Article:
Your current Global Bull Market Alert portfolio is carefully divided between both “bullish” and “bearish” positions. So despite global stock markets selling off toward the end of last week, your position in the the PowerShares DB Commodity Double Short ETN (DEE) and your short position in the iShares MSCI United Kingdom Index (EWU) both rose over the past week. As expected, your bullish positions — your bet on Millicom International (MICC) and the iShares MSCI Emerging Markets Index (EEM) — both ended the week lower.
This week’s Global Bull Market Alert pick, iShares iBoxx $ High Yield Corporate Bd (HYG), is a bet that the extreme risk aversion of investors toward corporate borrowers — specifically as reflected in the spreads between high yield debt and U.S. Treasuries — will abate over the coming months. And here’s why I expect HYG to generate double-digit percentage gains on the back of this shift in investors’ sentiment.
Corporate bonds were sold off with abandon when fear gripped global financial markets in October. But as with the sell-off in global stock markets, this was overdone. Even if the global economy will face enormous challenges in the coming year, corporate balance sheets remain healthier than the current spreads on corporate debt would indicate. Yes, high yield-default rates, which ran at just 3.4% in the past 12 months, are certain to spike in 2009. Moody’s Investors Service expects the U.S. high yield-default rate to top 10% in the next year. Barclays Capital is predicting a rate of 14.3% by the second half of 2009.
But it is important to put these numbers into context. At the worst of the Great Depression — a 30% drop in GDP with 25% unemployment — only about 15% of issuers defaulted. And with a 20% average yield (compared with 9% at the start of 2008) even these extremely bearish scenarios are more than reflected in the price of corporate debt. According to Barron’s, the average high yield issue trades for less than 60 cents on the dollar. That means that defaults might have to run at a cumulative 50% rate in the next five years and recovery rates average just 30 cents on the dollar — versus a historical average of about 40 cents — for investors to get subpar returns.
Investors are slowly catching on. High yield bond spreads — the spread between high yield debt and “risk free” U.S. Treasuries — is already narrowing. Merrill Lynch’s high yield bond index gained more than 6% in December, the strongest monthly increase since 1991. Today, high yields are down to about 18% from 22.5% a month ago, and back to levels we saw before the U.S. Presidential election and the run on Citibank. Yet even after the recent rally, the spread between corporate bonds and Treasuries still is off the charts relative to their historical averages.
Finally, the high yield market declined about 27% in 2008 — its worst showing in the past 20 years. If history is any guide, 2009 should be better. Down years like 1990 often have been followed by big gains. Given the complex relationship between price and yield, it wouldn’t take much for high yield debt to return 20% in 2009.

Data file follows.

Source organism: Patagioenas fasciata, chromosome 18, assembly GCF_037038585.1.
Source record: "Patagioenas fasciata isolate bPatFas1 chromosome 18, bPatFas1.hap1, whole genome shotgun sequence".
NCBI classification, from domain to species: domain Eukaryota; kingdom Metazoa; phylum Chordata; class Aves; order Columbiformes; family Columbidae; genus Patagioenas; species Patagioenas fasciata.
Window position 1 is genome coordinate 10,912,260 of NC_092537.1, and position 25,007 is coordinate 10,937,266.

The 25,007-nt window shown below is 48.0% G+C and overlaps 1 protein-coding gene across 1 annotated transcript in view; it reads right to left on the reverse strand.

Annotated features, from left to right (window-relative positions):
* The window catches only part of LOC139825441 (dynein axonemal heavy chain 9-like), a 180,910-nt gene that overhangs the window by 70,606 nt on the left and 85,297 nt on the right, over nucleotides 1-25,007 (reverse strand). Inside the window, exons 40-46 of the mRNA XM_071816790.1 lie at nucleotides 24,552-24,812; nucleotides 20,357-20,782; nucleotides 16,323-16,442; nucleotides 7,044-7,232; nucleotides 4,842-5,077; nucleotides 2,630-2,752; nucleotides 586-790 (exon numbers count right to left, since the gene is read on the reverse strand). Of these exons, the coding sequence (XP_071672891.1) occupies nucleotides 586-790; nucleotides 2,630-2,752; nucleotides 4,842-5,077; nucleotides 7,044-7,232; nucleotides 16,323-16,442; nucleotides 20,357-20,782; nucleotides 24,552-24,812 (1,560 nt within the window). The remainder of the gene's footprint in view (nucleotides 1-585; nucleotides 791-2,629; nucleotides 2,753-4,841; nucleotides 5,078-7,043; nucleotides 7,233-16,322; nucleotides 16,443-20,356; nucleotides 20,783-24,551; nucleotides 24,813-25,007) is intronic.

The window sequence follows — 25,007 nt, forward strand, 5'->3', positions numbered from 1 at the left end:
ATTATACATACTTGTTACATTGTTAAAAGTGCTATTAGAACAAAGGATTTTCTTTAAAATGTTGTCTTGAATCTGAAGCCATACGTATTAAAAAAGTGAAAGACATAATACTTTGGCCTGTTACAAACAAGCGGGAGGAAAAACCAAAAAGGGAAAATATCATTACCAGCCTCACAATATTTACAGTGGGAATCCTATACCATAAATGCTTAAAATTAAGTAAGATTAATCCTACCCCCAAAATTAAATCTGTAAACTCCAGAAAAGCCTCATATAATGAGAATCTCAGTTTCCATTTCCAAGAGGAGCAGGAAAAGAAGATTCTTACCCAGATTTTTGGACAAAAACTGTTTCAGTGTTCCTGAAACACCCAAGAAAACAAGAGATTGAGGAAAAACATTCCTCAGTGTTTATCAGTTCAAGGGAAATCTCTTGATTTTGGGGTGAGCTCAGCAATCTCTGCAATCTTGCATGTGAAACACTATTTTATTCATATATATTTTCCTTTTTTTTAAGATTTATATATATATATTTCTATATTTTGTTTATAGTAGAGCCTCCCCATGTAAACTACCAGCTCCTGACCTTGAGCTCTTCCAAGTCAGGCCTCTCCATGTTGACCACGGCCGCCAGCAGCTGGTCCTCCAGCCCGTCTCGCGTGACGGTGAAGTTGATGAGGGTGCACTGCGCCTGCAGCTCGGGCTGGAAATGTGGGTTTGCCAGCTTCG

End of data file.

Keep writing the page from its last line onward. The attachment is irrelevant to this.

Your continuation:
So buy the iShares iBoxx $ High Yield Corporate Bd (HYG) at market today and place your initial stop at $62.90. If you want to play the options, I recommend the June $77 call options (HYGFY.X). Be careful, though. The liquidity in these options is very limited.
iShares MSCI Emerging Markets Index (EEM) ended the week down after a sharp sell-off at the end of the week in global stock markets. Nevertheless, certain markets such as Brazil and Ireland ended the week up sharply even in the face of negative investor sentiment. The bullish case for emerging markets stocks is still firmly intact
Your short position in the CurrencyShares British Pound Sterling Trust (FXB) bounced back over the $1.50 mark this past week after hitting a six and half year low against the U.S dollar the previous week. The fundamentals of the U.K. economy continue to be weak, and the pressure on the British currency continues to be on the downside.
Your short position in the iShares MSCI United Kingdom Index (EWU) was slightly up this week, though the surprisingly strong recovery in the British pound sterling impaired the gains in the U.S. dollar-denominated ETF.
The PowerShares DB Commodity Double Short ETN (DEE) had a strong week as global stock markets sold off and the price of oil fell below $40. Like the Japanese yen, this position is designed to be a hedge against poor stock market performance.
Millicom International Cellular S.A. (MICC) broke to a high of $51.41 last week before falling back sharply on the market sell-off. This is exactly the way I’d expect this highly volatile stock to behave. The pullback is a good time to add to your position.
P.S. Markets and investors’ portfolios have taken a beating during the last few months. With a new president, a global economic downturn, U.S. recession, and $700 billion government bailout, investors are left wondering — is the worst behind us or is the other shoe about to drop? What do I do now? Making profitable investment decisions during these unprecedented times can be difficult if you do it alone. Attend the four most important days of the year in 2009, February 4-7, at the Gaylord Palms Resort and learn how the experts are finding profitable opportunities during the market crisis and how to position your portfolio for safety and growth. To register FREE, call 800/970-4355 and mention priority code 012653 or register online!